October 2020
Volume 20, Issue 11
Open Access
Vision Sciences Society Annual Meeting Abstract  |   October 2020
Geometric model of the determinants of retinal flow during natural viewing
Author Affiliations & Notes
  • Paul MacNeilage
    University of Nevada, Reno
  • Christian Sinnott
    University of Nevada, Reno
  • Peter Hausamann
    Technical University of Munich
  • Footnotes
    Acknowledgements  Research was supported by NIGMS of NIH under grant number P20 GM103650 and by NSF under grant number OIA-1920896.
Journal of Vision October 2020, Vol.20, 1492. doi:https://doi.org/10.1167/jov.20.11.1492
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      Paul MacNeilage, Christian Sinnott, Peter Hausamann; Geometric model of the determinants of retinal flow during natural viewing. Journal of Vision 2020;20(11):1492. https://doi.org/10.1167/jov.20.11.1492.

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      © ARVO (1962-2015); The Authors (2016-present)

  • Supplements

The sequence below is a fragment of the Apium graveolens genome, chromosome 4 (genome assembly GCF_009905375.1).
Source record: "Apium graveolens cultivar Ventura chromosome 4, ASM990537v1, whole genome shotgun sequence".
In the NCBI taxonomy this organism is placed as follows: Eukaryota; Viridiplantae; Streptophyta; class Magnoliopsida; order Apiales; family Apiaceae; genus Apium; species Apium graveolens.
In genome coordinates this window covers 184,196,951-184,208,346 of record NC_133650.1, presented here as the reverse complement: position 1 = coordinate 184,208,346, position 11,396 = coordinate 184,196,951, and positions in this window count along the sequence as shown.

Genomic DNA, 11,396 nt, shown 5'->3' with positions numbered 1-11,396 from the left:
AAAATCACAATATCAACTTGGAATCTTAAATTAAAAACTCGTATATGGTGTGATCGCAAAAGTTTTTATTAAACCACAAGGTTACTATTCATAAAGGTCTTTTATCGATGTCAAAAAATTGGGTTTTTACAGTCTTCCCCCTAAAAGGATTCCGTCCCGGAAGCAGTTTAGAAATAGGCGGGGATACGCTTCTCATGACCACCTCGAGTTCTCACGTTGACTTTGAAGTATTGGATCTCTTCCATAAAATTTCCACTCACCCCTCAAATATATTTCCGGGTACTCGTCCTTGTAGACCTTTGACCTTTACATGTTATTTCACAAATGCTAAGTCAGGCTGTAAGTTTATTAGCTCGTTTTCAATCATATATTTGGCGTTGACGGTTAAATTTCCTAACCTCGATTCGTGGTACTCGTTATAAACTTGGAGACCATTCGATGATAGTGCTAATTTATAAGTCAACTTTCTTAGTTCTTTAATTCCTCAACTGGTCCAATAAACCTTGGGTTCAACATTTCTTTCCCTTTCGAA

Visual motion at the retina is driven predominantly by movement of the eye relative to the stationary environment and depends on the distance from the eye to the nearest environmental surface. To better understand how retinal motion depends on eye motion and scene structure, we developed a geometric model. Movement of the eye in space is modeled as the sum of head-in-space and eye-in-head motion. As input, the model takes information about 3DOF linear and angular head velocity, 2DOF head orientation relative to gravity, and 2DOF eye-in-head position. The model makes two important assumptions: 1) compensatory eye movements (i.e. the vestibulo-ocular reflex) work to cancel head-generated flow at the fovea, and 2) the environment consists of an earth-horizontal ground plane such that distance from the eye to the nearest surface is completely specified by eye height, head orientation relative to gravity, and eye-in-head position. To generate predictions using the model, human subjects walked around campus as we recorded head velocity in space and head orientation relative to gravity using an Intel RealSense tracking camera (t265), as well as eye-in-head position using a Pupil Labs Core binocular eye tracker. The model predicts that retinal flow is driven strongly by linear head velocity with faster motion in the lower visual field, due to the orientation of the eye relative to the ground plane, and toward the retinal periphery, due to the effect of stabilizing eye movements. We compare these predictions with an approximate reconstruction of retinal flow based on a sub-sampling of the eye tracker world video centered on the gaze point, and we discuss factors responsible for deviation of the model prediction from this reconstruction.


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